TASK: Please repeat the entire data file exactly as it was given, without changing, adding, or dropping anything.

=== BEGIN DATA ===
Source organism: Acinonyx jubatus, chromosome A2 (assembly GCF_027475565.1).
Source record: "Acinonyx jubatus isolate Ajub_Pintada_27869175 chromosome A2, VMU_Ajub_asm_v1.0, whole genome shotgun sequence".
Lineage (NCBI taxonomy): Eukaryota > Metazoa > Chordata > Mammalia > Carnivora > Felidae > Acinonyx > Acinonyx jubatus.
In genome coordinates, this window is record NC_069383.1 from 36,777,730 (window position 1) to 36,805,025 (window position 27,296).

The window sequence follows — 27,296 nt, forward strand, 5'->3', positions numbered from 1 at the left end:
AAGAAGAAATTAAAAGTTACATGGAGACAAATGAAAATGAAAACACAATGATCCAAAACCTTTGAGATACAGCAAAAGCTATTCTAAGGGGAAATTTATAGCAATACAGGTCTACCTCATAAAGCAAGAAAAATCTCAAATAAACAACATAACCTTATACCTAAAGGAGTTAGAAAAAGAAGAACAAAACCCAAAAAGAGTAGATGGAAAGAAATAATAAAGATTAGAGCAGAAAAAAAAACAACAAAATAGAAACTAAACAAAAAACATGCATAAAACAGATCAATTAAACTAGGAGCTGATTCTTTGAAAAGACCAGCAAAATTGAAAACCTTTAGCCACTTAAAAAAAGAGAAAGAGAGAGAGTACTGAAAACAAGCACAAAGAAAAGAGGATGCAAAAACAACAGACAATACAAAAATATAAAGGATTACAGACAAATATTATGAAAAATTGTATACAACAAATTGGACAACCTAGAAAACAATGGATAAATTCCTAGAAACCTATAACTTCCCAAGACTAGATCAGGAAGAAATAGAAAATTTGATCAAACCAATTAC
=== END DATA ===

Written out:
Source organism: Acinonyx jubatus, chromosome A2 (assembly GCF_027475565.1).
Source record: "Acinonyx jubatus isolate Ajub_Pintada_27869175 chromosome A2, VMU_Ajub_asm_v1.0, whole genome shotgun sequence".
Lineage (NCBI taxonomy): Eukaryota > Metazoa > Chordata > Mammalia > Carnivora > Felidae > Acinonyx > Acinonyx jubatus.
In genome coordinates, this window is record NC_069383.1 from 36,777,730 (window position 1) to 36,805,025 (window position 27,296).

The window sequence follows — 27,296 nt, forward strand, 5'->3', positions numbered from 1 at the left end:
AAGAAGAAATTAAAAGTTACATGGAGACAAATGAAAATGAAAACACAATGATCCAAAACCTTTGAGATACAGCAAAAGCTATTCTAAGGGGAAATTTATAGCAATACAGGTCTACCTCATAAAGCAAGAAAAATCTCAAATAAACAACATAACCTTATACCTAAAGGAGTTAGAAAAAGAAGAACAAAACCCAAAAAGAGTAGATGGAAAGAAATAATAAAGATTAGAGCAGAAAAAAAAACAACAAAATAGAAACTAAACAAAAAACATGCATAAAACAGATCAATTAAACTAGGAGCTGATTCTTTGAAAAGACCAGCAAAATTGAAAACCTTTAGCCACTTAAAAAAAGAGAAAGAGAGAGAGTACTGAAAACAAGCACAAAGAAAAGAGGATGCAAAAACAACAGACAATACAAAAATATAAAGGATTACAGACAAATATTATGAAAAATTGTATACAACAAATTGGACAACCTAGAAAACAATGGATAAATTCCTAGAAACCTATAACTTCCCAAGACTAGATCAGGAAGAAATAGAAAATTTGATCAAACCAATTAC